Google Sees White Spaces Filling With Internet
Testing at the Federal Communication Commission will determine whether or not Google and its fellow backers of wireless broadband within unused spectrum reaches the marketplace.
Such broadband depends on the ability of technology to deliver it within the unused spaces, but without interfering with other devices on the spectrum. Televisions and wireless microphones use the space; a white space Internet service has to leave them alone or risk FCC rejection.
Google claimed the future of this method of bringing high-speed Internet services to potential customers stepped closer to reality. The company’s Public Policy blog said they remain confident the latest testing will find suitable protection for TV and wireless mics in these spectrum-sensing devices.
To determine how well spectrum sensing technology works, the FCC will test it at venues for sporting and entertainment events. Google said they already have such venues covered against white space interference.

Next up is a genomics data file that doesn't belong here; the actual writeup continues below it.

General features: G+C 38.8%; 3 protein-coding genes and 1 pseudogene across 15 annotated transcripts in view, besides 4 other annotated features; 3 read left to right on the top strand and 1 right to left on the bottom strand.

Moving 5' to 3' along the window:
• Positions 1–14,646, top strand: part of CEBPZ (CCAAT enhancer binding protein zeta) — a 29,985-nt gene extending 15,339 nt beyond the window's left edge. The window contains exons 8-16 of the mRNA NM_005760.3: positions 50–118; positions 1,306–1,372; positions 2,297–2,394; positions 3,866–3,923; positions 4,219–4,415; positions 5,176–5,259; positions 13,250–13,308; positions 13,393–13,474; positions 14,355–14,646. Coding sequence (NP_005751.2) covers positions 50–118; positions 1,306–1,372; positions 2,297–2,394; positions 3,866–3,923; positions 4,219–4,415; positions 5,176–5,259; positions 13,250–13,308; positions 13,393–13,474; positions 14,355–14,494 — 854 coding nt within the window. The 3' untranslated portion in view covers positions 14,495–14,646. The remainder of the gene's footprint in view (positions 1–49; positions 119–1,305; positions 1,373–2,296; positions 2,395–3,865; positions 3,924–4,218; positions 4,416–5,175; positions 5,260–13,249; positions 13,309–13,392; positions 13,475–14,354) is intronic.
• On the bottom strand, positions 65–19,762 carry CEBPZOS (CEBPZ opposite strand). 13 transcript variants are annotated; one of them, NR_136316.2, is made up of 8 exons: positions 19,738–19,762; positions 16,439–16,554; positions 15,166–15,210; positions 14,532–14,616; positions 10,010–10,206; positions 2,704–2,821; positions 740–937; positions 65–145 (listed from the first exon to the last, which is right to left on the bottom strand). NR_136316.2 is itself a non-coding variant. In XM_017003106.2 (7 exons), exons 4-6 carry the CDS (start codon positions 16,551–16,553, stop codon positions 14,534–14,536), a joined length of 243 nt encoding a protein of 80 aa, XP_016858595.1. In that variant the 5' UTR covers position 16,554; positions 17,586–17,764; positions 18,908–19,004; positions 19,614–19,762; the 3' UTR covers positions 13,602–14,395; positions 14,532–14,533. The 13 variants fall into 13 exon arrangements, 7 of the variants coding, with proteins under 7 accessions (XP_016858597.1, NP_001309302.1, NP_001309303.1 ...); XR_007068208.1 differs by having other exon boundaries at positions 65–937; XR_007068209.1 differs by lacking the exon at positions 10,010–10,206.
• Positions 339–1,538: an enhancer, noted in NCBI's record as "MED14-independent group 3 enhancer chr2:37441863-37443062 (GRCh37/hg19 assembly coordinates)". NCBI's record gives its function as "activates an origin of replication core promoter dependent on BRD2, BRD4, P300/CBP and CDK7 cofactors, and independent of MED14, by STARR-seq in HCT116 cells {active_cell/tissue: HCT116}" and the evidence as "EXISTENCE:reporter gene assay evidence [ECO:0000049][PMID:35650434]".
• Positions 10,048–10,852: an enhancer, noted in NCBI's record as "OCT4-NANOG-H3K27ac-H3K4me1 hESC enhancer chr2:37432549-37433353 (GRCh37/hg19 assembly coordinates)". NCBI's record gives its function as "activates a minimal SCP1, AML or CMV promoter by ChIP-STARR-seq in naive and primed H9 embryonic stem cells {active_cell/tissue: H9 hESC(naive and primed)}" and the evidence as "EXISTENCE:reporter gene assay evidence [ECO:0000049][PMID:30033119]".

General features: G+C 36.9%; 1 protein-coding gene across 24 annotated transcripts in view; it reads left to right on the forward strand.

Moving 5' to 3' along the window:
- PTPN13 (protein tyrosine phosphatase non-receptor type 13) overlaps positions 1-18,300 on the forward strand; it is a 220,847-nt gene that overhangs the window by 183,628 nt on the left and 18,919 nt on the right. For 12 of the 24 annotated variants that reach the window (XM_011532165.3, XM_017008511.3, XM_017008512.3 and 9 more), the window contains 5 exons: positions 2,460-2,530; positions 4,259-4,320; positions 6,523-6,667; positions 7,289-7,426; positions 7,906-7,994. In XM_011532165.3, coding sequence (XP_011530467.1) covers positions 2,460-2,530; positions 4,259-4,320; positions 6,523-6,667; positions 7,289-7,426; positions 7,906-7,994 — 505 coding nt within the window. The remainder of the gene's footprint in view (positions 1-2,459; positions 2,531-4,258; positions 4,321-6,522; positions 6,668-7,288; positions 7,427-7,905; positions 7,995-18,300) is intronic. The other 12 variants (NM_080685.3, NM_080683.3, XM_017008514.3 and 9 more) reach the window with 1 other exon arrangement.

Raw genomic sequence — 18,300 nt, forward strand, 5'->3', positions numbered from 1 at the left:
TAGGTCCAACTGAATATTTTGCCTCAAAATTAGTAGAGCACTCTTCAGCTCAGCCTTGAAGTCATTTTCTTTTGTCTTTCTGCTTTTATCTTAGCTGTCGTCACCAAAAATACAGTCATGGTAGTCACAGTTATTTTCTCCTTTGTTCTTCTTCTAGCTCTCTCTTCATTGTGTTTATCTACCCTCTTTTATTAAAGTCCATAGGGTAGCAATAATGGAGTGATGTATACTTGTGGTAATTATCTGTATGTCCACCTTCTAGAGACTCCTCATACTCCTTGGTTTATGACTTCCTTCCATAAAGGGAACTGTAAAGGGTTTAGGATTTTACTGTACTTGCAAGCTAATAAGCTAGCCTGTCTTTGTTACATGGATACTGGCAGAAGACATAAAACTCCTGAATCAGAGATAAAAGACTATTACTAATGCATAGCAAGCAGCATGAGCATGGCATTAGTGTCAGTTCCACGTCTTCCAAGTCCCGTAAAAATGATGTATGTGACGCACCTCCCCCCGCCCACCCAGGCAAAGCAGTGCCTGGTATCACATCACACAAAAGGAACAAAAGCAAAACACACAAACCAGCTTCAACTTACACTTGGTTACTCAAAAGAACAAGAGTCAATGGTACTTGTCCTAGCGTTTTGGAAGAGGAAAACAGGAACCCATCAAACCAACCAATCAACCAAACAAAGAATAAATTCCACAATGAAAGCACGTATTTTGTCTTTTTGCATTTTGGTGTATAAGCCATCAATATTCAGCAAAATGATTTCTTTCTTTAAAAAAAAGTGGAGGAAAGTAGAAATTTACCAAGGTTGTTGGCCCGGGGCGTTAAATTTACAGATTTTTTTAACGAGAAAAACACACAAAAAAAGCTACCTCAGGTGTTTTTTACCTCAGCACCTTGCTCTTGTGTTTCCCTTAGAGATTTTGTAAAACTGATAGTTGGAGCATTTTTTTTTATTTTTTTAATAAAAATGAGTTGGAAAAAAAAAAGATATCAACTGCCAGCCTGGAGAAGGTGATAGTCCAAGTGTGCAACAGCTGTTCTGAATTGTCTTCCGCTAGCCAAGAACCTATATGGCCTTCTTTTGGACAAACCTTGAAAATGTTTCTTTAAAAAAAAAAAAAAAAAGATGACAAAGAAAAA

In particular, standalone use of a geolocation database with a look-up function would offer complete protection to digital TV and wireless microphone signals at major venues.
Importantly, under our approach no WSD would transmit, even if it failed to detect any signals at all, without first receiving affirmative permission from a geolocation database look-up. With or without spectrum sensing, it’s abundantly clear that unlicensed devices can coexist successfully with licensed services, with no reasonable fear of harmful interference.
A working, effective implementation of white spaces Internet delivery promises the prospect of an affordable broadband competitor to face off against the current choice-limiting duopoly of telecom and cable Net services. Those with an interest in the broadest possible availability of Internet connectivity should root for successful testing.